No Room for the Groom: An Exhibition with Douglas Sirk: Herald Street London July 7 to August 5

By Hunt, Ian | Art Monthly, September 2007 | Go to article overview

No Room for the Groom: An Exhibition with Douglas Sirk: Herald Street London July 7 to August 5


Hunt, Ian, Art Monthly


The trouble, it seemed, was with the 'with'. What business did the exhibition have 'with' Douglas Sirk? Could the art selected survive the contrast, even in memory, with Sirk's generously intelligent melodramas of the 50s, or did the title perhaps admit that such strength of feeling is something there appears to be 'no room for' in contemporary art? David Thomson appraises Sirk as showing 'cinema's great capacity for uncovering the lives of ordinary people. The sensibility is musical but lowbrow. What other medium can pick out the seriousness in vulgarity without condescension?' This makes a tough comparison for art, and framing devices offered for summer exhibitions should be taken more lightly. But isn't the summer also a good time to think about how the rituals of contemporary art look to others unaccustomed, let's face it, to art's sometimes slender rewards?

The work in the show, selected by Gregorio Magnani, was in contrast to the big emotions of Sirk's movies and their powerful social reach. It appeared coded, reticent and polite. Even a Rebecca Warren arrangement of neon, softwood and MDF (and the all-important 'bit of pink fluff', my notes read) can be polite. Although titled after a Sirk movie (All that Heaven Allows)--and therefore allowing the gap of ambition between movies and sculpture to appear--it left you with an emptied set of Martha Stewart's homemaking tips, the abstract side of grunginess. It is the kind of tension between abstraction and materiality that I find satisfying but that in context appeared to represent a retreat from unruly content. The only specific contextualisation of Sirk in the show played quietly through the galleries, and was not a work but a soundtrack of Peer Raben's music for Fassbinder movies. Fassbinder, before Todd Haynes made his more self-conscious homage in Far From Heaven, was the most brilliant cinematic respondent to Sirk's films, and his collaboration with Raben as composer and selector of popular music was a significant part of that achievement. This indirect act of evocation and homage to Sirk through music for unseen films, by a composer who died only this year, functioned as the reassuring warmth of 'No Room for the Groom'. Its Spanish guitars, glockenspiels and sweeps between full orchestration, detail and song conveyed just enough stimulation to memory and feeling to allow some of the other works to be what they were, no more no less.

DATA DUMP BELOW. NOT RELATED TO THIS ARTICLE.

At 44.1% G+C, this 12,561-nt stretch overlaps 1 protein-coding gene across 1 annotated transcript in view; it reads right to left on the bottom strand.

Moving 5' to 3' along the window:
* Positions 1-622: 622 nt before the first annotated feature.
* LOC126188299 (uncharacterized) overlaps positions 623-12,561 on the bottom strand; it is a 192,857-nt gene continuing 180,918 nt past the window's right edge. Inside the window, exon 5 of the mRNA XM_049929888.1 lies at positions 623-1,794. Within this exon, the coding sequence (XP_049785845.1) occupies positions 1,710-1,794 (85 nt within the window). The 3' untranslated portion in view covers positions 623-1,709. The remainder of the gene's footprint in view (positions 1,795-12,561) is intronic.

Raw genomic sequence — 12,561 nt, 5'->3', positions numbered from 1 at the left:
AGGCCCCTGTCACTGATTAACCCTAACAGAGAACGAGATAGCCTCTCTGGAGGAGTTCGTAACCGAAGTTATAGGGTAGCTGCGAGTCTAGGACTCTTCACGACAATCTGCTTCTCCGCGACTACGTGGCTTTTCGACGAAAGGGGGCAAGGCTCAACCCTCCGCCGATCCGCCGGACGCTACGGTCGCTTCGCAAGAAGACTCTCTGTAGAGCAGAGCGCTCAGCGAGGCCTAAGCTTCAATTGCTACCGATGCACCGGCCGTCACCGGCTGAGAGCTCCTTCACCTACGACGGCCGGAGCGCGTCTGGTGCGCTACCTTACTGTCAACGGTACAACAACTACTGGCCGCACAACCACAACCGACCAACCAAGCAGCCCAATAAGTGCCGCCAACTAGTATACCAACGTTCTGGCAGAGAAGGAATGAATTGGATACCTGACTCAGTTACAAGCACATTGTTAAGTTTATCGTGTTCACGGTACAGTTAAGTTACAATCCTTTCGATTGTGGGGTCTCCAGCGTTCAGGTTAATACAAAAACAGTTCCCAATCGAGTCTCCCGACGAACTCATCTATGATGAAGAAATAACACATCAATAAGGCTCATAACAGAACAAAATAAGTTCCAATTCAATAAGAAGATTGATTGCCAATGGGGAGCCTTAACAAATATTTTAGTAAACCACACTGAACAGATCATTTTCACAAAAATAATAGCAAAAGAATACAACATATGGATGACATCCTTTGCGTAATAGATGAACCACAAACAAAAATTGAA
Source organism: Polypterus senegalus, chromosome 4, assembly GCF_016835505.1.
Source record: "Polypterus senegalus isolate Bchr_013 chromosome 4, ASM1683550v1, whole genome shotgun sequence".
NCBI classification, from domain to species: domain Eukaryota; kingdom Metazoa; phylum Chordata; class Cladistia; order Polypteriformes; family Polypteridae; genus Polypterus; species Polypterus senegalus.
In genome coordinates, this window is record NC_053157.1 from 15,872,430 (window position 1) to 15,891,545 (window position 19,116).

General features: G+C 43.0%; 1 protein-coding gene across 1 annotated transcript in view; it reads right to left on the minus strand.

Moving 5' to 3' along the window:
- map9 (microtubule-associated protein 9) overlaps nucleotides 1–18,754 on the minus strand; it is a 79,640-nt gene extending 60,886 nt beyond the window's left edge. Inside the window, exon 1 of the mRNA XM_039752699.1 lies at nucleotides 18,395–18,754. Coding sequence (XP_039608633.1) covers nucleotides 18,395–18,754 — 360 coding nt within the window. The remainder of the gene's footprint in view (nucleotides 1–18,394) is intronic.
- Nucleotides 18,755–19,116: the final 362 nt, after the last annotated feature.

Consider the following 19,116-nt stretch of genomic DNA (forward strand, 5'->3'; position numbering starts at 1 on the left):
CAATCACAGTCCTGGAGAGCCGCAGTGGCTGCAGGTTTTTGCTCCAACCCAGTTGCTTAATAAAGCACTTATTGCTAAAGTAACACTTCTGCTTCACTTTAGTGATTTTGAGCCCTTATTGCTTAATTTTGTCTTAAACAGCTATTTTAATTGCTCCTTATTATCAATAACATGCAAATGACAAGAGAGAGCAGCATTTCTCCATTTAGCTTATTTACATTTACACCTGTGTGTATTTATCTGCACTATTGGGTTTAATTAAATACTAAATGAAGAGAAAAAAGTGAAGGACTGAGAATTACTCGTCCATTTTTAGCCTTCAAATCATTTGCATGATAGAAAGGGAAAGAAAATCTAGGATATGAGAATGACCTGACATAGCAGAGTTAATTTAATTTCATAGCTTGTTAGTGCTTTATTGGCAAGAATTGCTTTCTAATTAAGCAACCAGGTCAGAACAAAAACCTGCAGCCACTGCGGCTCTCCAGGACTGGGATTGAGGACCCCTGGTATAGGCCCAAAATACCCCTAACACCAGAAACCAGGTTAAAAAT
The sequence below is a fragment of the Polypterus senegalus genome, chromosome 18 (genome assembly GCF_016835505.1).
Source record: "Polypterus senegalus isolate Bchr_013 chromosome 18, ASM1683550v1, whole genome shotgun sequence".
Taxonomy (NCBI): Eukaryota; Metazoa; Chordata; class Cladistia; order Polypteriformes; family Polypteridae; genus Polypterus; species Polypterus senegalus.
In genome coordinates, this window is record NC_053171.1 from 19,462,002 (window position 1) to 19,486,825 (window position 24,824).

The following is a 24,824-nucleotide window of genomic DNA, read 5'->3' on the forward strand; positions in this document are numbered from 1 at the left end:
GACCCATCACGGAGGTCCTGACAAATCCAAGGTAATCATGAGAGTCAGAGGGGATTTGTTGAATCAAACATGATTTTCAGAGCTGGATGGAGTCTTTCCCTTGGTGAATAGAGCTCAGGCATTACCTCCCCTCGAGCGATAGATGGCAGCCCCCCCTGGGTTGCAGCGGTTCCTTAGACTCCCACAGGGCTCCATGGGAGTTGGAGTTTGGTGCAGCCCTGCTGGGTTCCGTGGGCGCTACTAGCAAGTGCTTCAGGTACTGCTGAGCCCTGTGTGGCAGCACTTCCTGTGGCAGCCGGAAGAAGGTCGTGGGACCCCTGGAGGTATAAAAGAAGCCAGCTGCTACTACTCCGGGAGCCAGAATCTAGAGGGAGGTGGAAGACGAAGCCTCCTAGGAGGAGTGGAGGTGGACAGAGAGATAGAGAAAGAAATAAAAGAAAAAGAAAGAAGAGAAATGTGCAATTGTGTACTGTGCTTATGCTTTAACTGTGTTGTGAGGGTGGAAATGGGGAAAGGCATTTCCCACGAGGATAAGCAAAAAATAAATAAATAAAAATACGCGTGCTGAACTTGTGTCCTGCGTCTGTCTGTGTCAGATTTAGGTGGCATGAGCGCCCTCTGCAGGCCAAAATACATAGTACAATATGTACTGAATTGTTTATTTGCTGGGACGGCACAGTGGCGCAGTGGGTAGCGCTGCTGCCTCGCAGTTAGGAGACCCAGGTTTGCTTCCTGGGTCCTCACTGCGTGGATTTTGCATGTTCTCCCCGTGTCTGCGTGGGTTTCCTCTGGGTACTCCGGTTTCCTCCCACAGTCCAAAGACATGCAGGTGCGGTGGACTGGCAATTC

That was easy for a warm white lightbulb work by Felix Gonzalez-Torres, 'Untitled' America #2, 1992. The act of collaboration each installation of a work by Gonzalez-Torres requires has the gravity of a contract always renewed, and also a moment of freedom; subtly different from Pauline Daly's hanging Gold Net, 1994, its strands of gold thread carefully arranged in alternating lines as they met the floor, but to what end? Jean-Michel Wicker's Bulles Experientielles, 2007--gouache discs or targets painted on the wall--appeared to have strayed into the exhibition from the territory of 90s pop/design colourism. Local colour of this kind, like that which sells products and competes for attention, is hectic but cold, very different from the chemical warmth of Technicolor. …

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